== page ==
This report highlights findings from the research about domestic violence, marriage, and child well-being that should be considered in welfare reform proposals that promote marriage and family stability. The analysis indicates that domestic violence is common among women receiving welfare and that abused women have a higher incidence for substance abuse, mental and physical health problems, and homelessness. In addition, domestic violence places children at risk for child abuse, behavior problems, developmental problems, and emotional difficulties. Although the research about the effect of low-conflict marriage on child well-being supports policies that promote marriage, the incidence of domestic violence among families receiving welfare requires policymakers to address the issue. Marriage promotion policies should facilitate early disclosure of spouse abuse, seek to prevent teen pregnancy, provide early intervention and skills training to young children from violent homes, and encourage coordination between child protective services and domestic violence agencies. Job training and education will make women less vulnerable to relationships with violent men and improve the marriageability of low-income men. Future research should examine the effects of domestic violence on children, the impact of domestic violence on parenting, and the effectiveness of violence prevention programs. 41 notes, 3 figures.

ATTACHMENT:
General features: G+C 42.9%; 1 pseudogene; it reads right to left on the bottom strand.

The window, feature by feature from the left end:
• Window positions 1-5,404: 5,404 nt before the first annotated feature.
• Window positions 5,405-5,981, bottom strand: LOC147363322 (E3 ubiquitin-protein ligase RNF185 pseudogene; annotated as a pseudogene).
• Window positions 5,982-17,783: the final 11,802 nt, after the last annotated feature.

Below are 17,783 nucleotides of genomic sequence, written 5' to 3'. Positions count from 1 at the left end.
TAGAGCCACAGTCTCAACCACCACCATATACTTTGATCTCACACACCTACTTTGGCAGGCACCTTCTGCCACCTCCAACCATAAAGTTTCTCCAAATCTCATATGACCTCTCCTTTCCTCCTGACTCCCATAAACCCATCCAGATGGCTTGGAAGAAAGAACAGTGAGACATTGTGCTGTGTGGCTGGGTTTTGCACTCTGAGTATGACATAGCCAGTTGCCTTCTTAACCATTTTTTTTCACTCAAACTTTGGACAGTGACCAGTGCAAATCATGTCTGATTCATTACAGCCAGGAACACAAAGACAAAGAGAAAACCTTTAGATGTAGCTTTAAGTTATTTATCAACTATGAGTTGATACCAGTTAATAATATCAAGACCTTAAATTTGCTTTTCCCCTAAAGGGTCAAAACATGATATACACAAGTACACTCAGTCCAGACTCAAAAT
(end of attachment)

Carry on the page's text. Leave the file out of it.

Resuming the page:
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Domestic Violence and Welfare Policy: Research Findings That Can Inform Policies on Marriage and Child Well-Being.